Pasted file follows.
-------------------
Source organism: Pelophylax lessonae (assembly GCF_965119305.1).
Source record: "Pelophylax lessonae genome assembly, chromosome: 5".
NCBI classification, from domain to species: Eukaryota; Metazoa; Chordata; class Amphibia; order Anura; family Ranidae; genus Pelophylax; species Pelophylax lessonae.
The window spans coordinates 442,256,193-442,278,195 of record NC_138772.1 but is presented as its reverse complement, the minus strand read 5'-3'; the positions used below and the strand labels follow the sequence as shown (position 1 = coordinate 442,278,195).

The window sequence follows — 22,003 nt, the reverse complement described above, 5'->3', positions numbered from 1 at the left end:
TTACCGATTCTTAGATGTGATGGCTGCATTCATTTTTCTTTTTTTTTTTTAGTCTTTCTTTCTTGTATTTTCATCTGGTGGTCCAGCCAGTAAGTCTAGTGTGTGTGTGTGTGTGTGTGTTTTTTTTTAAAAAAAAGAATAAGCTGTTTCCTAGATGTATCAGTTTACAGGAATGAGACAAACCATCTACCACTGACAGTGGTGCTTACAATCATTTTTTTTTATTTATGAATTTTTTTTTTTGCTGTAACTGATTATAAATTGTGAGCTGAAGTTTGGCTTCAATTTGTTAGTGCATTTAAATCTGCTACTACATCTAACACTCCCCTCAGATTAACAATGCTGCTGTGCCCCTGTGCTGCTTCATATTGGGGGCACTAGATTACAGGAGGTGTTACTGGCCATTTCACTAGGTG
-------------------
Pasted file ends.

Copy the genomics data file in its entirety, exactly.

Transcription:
Source organism: Pelophylax lessonae (assembly GCF_965119305.1).
Source record: "Pelophylax lessonae genome assembly, chromosome: 5".
NCBI classification, from domain to species: Eukaryota; Metazoa; Chordata; class Amphibia; order Anura; family Ranidae; genus Pelophylax; species Pelophylax lessonae.
The window spans coordinates 442,256,193-442,278,195 of record NC_138772.1 but is presented as its reverse complement, the minus strand read 5'-3'; the positions used below and the strand labels follow the sequence as shown (position 1 = coordinate 442,278,195).

The window sequence follows — 22,003 nt, the reverse complement described above, 5'->3', positions numbered from 1 at the left end:
TTACCGATTCTTAGATGTGATGGCTGCATTCATTTTTCTTTTTTTTTTTTAGTCTTTCTTTCTTGTATTTTCATCTGGTGGTCCAGCCAGTAAGTCTAGTGTGTGTGTGTGTGTGTGTGTTTTTTTTTAAAAAAAAGAATAAGCTGTTTCCTAGATGTATCAGTTTACAGGAATGAGACAAACCATCTACCACTGACAGTGGTGCTTACAATCATTTTTTTTTATTTATGAATTTTTTTTTTTGCTGTAACTGATTATAAATTGTGAGCTGAAGTTTGGCTTCAATTTGTTAGTGCATTTAAATCTGCTACTACATCTAACACTCCCCTCAGATTAACAATGCTGCTGTGCCCCTGTGCTGCTTCATATTGGGGGCACTAGATTACAGGAGGTGTTACTGGCCATTTCACTAGGTG